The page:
In terms of managerial decisions nothing really changed when Berkshire Hathaway bought R. C. Willey in 1995. The one exception was that Buffett held a veto over investments in new stores. Bill Child, CEO, told Utah Business that Warren Buffett was a wonderful partner “rather than tell us how to run our business, he gives us a big vote of confidence, 100 percent support and total trust. We don’t have anyone looking over our shoulder. He’s interested in the long haul…If we were to sell every appliance and electronic product we have at a very low margin for the next four years to protect our market share, he would probably not say a thing. He’s the perfect partner.”
Not on a Sunday
Now that R. C. Willey dominated the Utah furniture and electricals market it was natural for Bill to think of ploughing profits into other states. He’d been working on a plan to open a store in Las Vegas where Clark County alone was welcoming about 8,000 new residents each month. Henderson, in Clark County about 16 miles southeast of Las Vegas, had some excellent reasonably priced large sites with good access.
After Child took Buffett on a helicopter tour of the area pointing out the rapid growth in households, he asked what Buffett thought of the prospects.
“We’re not going to go,” Buffett said.
Child was shocked. The plan was all worked out. A new store in Henderson could be more profitable than any store in they had in Utah.
Buffett accepted that closing all stores on a Sunday made sense in Mormon country but in most states Sunday was the biggest trading day for furniture – often one-quarter of the week’s takings. Child could not compromise his principles and therefore proposed that any Henderson store would indeed close on Sundays.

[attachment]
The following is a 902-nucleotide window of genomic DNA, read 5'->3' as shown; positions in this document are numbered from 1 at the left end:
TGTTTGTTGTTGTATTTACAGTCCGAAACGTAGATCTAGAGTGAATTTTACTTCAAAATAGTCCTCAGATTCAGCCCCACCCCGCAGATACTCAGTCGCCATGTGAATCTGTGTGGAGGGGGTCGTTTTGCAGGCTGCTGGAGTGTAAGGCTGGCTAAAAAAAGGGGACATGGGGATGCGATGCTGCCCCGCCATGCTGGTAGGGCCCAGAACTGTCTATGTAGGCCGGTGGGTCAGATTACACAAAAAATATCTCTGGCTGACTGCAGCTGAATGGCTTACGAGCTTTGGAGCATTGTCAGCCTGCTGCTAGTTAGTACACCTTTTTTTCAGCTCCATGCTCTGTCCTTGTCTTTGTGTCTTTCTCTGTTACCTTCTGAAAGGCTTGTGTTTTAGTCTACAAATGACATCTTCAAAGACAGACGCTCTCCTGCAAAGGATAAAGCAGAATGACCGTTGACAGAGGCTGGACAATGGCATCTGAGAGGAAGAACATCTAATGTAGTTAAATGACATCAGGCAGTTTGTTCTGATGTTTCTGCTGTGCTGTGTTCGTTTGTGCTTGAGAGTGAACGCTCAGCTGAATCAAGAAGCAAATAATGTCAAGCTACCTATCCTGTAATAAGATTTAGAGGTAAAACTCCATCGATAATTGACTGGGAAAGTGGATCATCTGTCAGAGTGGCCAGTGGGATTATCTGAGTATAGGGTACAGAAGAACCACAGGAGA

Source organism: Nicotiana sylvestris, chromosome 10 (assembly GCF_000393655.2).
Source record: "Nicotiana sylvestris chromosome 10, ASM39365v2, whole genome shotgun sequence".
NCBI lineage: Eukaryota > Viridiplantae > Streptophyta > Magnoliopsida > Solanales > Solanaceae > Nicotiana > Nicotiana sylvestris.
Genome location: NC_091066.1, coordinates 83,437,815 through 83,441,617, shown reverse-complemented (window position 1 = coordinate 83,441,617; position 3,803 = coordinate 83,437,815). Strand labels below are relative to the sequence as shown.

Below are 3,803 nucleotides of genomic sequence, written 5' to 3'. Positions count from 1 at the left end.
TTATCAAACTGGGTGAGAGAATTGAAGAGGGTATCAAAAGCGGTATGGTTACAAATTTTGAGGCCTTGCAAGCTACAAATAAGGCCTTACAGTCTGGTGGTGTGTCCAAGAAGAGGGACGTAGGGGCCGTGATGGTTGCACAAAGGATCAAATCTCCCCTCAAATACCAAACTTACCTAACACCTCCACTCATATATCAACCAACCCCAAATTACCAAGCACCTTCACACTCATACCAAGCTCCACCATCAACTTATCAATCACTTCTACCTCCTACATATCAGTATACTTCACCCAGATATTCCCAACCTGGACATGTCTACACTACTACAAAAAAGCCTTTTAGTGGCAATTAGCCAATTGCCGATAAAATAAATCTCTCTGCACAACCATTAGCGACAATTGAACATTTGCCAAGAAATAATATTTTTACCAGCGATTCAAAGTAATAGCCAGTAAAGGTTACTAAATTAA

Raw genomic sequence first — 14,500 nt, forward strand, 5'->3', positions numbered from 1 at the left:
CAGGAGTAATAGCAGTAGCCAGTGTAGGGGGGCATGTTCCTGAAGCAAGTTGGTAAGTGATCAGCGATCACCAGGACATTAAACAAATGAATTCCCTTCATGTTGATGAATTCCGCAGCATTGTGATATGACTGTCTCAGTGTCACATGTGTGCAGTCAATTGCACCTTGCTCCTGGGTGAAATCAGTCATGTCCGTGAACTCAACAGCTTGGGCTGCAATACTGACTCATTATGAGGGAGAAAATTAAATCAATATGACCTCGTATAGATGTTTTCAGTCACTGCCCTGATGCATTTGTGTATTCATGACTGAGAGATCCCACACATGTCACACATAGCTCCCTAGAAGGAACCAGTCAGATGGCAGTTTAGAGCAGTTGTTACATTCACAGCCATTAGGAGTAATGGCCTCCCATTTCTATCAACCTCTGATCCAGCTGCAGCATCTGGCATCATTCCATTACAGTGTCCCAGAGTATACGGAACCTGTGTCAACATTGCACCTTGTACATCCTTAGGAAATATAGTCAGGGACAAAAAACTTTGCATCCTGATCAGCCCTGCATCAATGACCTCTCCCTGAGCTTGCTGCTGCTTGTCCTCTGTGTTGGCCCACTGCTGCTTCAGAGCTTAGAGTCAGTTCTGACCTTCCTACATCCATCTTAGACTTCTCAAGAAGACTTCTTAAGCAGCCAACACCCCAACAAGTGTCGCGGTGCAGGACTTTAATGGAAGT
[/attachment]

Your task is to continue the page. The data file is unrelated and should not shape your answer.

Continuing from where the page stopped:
Buffett respected Child’s religious convictions, but it just didn’t make financial sense to him to spend tens of millions on a new store if competitors then go and syphon off customers on Sundays. He told his friend “We’re not going to open on Sunday. But we’re also not going to go into a market where we can’t be successful.”
Child disagreed, but accepted Buffett’s perspective. He could see how difficult it might be for others to understand his vision.
One investment Buffett did agree to, however, was the construction, in 1997, of America’s largest (860,000 sq ft) distribution centre in Salt Lake City which offered an unrivalled capability to supply the Utah stores and customers.
Westward expansion to Las Vegas was vetoed, but Child still saw potential elsewhere. He focused on the state to the north of Utah, Idaho. There, Boise was is need of a massive R. C. Willey store, he thought. It too was growing fast and was only 350 miles from the new distribution centre which could restock overnight.
Buffett again said no. He was satisfied with the firm’s performance in Utah, “We’re doing okay” he said.
One morning, Bill was in the shower and decided that he wouldn’t come out until he had thought of a way to convince Buffett to allow him to go ahead with the Boise store. Later that day he telephoned Buffett “I’d like to talk to you about Boise, Idaho”.
Buffett said curtly “We’ve already talked about Boise.”
“Warren, I’m going to make you a proposition you can’t refuse. I wil
Prof. Glen Arnold
I'm a full-time investor running my portfolio from peaceful Leicestershire countryside. I also happen to be UK´s best selling investment book author and a Financial Times Best selling author.
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